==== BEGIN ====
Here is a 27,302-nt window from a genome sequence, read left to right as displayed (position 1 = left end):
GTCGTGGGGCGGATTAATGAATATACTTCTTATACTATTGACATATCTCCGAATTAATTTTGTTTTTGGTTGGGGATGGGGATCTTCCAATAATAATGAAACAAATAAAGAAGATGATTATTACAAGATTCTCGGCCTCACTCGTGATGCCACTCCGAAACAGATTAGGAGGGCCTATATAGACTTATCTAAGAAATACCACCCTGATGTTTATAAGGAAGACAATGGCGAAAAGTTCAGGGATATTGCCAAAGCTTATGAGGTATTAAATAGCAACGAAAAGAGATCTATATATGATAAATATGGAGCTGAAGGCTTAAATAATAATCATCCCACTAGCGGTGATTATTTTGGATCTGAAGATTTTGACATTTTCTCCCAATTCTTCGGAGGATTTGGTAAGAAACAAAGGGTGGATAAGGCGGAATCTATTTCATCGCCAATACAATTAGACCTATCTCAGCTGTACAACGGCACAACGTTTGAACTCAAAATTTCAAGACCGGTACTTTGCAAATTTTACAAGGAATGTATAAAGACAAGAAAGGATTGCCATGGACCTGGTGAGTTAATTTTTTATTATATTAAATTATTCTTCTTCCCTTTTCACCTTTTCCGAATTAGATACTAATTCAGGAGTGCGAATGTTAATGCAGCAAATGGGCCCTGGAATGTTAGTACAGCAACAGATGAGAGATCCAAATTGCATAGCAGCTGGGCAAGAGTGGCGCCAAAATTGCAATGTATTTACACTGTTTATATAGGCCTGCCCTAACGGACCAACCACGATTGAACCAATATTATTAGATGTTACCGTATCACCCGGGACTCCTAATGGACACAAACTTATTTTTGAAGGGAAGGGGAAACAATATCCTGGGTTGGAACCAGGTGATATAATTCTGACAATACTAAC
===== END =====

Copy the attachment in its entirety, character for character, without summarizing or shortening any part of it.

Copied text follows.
Here is a 27,302-nt window from a genome sequence, read left to right as displayed (position 1 = left end):
GTCGTGGGGCGGATTAATGAATATACTTCTTATACTATTGACATATCTCCGAATTAATTTTGTTTTTGGTTGGGGATGGGGATCTTCCAATAATAATGAAACAAATAAAGAAGATGATTATTACAAGATTCTCGGCCTCACTCGTGATGCCACTCCGAAACAGATTAGGAGGGCCTATATAGACTTATCTAAGAAATACCACCCTGATGTTTATAAGGAAGACAATGGCGAAAAGTTCAGGGATATTGCCAAAGCTTATGAGGTATTAAATAGCAACGAAAAGAGATCTATATATGATAAATATGGAGCTGAAGGCTTAAATAATAATCATCCCACTAGCGGTGATTATTTTGGATCTGAAGATTTTGACATTTTCTCCCAATTCTTCGGAGGATTTGGTAAGAAACAAAGGGTGGATAAGGCGGAATCTATTTCATCGCCAATACAATTAGACCTATCTCAGCTGTACAACGGCACAACGTTTGAACTCAAAATTTCAAGACCGGTACTTTGCAAATTTTACAAGGAATGTATAAAGACAAGAAAGGATTGCCATGGACCTGGTGAGTTAATTTTTTATTATATTAAATTATTCTTCTTCCCTTTTCACCTTTTCCGAATTAGATACTAATTCAGGAGTGCGAATGTTAATGCAGCAAATGGGCCCTGGAATGTTAGTACAGCAACAGATGAGAGATCCAAATTGCATAGCAGCTGGGCAAGAGTGGCGCCAAAATTGCAATGTATTTACACTGTTTATATAGGCCTGCCCTAACGGACCAACCACGATTGAACCAATATTATTAGATGTTACCGTATCACCCGGGACTCCTAATGGACACAAACTTATTTTTGAAGGGAAGGGGAAACAATATCCTGGGTTGGAACCAGGTGATATAATTCTGACAATACTAAC